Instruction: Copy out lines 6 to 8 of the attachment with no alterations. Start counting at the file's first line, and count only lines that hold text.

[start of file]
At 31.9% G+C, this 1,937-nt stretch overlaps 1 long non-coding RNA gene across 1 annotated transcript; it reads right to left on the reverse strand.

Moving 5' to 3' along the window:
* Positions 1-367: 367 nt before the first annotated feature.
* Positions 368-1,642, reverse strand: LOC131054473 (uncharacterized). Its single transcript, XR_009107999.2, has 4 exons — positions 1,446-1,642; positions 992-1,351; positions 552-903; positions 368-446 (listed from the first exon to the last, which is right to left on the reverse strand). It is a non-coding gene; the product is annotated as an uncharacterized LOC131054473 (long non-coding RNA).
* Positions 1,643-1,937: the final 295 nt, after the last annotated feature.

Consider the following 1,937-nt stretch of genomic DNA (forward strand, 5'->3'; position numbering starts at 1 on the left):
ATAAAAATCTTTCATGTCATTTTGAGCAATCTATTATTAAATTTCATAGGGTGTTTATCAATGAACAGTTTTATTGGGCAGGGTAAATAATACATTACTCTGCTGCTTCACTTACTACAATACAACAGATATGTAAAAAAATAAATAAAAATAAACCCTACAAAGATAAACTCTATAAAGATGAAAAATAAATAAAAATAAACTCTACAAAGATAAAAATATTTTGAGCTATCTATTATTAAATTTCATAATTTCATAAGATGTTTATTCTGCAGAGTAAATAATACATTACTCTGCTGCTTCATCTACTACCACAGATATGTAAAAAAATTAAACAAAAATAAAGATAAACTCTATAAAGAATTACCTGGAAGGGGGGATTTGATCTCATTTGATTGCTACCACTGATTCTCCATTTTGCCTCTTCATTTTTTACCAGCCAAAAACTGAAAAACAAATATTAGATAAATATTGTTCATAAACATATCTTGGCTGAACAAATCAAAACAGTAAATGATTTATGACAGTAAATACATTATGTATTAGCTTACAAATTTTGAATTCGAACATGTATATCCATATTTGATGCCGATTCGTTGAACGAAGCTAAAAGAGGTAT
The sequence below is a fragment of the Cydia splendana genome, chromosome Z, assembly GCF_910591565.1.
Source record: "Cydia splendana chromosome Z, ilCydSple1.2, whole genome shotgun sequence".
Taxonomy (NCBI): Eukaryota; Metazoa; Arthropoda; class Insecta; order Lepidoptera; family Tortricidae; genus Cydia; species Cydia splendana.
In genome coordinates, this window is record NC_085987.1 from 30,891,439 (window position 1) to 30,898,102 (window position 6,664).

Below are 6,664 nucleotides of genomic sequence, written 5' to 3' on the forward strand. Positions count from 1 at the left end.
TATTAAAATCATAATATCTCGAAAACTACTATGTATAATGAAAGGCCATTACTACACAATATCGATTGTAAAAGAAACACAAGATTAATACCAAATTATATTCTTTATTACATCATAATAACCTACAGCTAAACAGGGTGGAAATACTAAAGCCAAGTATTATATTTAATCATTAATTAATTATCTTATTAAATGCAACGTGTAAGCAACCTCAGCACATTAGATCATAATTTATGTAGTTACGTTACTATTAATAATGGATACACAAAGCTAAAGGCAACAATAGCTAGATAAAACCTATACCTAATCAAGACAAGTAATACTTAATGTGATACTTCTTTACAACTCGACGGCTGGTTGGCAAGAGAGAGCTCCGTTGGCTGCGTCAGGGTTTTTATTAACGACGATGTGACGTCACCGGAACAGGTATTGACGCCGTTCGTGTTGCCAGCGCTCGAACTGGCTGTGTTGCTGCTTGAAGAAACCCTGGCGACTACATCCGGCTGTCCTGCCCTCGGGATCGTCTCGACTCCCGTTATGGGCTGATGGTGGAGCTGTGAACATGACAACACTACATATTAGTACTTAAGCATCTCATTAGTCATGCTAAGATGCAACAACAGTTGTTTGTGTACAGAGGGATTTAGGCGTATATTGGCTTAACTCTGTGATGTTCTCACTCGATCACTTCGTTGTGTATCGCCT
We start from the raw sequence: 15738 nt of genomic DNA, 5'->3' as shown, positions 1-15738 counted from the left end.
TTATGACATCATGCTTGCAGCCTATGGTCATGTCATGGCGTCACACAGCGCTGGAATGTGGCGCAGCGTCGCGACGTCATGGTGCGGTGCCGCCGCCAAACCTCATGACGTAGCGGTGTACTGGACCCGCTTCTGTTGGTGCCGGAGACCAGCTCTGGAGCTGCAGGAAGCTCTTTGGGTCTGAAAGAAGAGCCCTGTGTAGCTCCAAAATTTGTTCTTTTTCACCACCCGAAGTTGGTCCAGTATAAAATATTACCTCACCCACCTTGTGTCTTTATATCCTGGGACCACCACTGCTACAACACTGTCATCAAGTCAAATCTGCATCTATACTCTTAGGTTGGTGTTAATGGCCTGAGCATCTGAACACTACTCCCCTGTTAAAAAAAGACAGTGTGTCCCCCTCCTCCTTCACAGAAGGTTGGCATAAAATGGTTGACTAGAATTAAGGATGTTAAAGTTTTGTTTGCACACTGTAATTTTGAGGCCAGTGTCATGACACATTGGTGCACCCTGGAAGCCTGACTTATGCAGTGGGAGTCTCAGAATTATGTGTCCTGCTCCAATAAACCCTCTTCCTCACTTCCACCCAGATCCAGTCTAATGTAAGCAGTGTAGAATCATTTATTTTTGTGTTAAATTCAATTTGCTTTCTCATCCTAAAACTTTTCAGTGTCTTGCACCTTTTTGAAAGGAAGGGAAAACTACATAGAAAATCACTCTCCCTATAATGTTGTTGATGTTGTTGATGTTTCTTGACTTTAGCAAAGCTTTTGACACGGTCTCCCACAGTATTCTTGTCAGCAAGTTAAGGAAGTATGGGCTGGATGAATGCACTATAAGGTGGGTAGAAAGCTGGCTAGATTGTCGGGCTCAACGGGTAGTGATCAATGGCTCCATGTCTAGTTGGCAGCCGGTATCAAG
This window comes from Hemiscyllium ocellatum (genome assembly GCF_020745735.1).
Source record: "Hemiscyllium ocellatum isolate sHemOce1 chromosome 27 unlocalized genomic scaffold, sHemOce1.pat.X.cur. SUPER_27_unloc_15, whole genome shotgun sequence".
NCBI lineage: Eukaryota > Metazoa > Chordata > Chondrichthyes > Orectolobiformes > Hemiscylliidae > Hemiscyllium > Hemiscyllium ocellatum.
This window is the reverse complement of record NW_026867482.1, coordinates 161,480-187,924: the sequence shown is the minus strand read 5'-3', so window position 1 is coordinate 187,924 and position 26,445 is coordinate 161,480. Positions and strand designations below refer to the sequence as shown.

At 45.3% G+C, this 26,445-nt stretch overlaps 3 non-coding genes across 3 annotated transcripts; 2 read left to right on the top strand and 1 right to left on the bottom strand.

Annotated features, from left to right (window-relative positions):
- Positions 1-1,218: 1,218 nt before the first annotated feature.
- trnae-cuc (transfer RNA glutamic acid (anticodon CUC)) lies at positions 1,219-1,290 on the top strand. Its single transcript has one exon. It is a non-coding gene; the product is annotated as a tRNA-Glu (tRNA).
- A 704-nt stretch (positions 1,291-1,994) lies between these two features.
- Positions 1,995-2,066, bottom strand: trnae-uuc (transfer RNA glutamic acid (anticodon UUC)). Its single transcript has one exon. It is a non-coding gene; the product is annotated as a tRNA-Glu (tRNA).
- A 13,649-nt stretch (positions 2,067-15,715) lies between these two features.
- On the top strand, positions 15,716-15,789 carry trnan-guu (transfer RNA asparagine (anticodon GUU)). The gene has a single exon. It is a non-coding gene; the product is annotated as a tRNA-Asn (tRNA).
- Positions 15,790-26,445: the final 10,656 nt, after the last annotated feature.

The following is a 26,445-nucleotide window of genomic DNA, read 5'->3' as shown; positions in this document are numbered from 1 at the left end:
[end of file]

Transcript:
Consider the following 1,937-nt stretch of genomic DNA (forward strand, 5'->3'; position numbering starts at 1 on the left):
ATAAAAATCTTTCATGTCATTTTGAGCAATCTATTATTAAATTTCATAGGGTGTTTATCAATGAACAGTTTTATTGGGCAGGGTAAATAATACATTACTCTGCTGCTTCACTTACTACAATACAACAGATATGTAAAAAAATAAATAAAAATAAACCCTACAAAGATAAACTCTATAAAGATGAAAAATAAATAAAAATAAACTCTACAAAGATAAAAATATTTTGAGCTATCTATTATTAAATTTCATAATTTCATAAGATGTTTATTCTGCAGAGTAAATAATACATTACTCTGCTGCTTCATCTACTACCACAGATATGTAAAAAAATTAAACAAAAATAAAGATAAACTCTATAAAGAATTACCTGGAAGGGGGGATTTGATCTCATTTGATTGCTACCACTGATTCTCCATTTTGCCTCTTCATTTTTTACCAGCCAAAAACTGAAAAACAAATATTAGATAAATATTGTTCATAAACATATCTTGGCTGAACAAATCAAAACAGTAAATGATTTATGACAGTAAATACATTATGTATTAGCTTACAAATTTTGAATTCGAACATGTATATCCATATTTGATGCCGATTCGTTGAACGAAGCTAAAAGAGGTAT
The sequence below is a fragment of the Cydia splendana genome, chromosome Z, assembly GCF_910591565.1.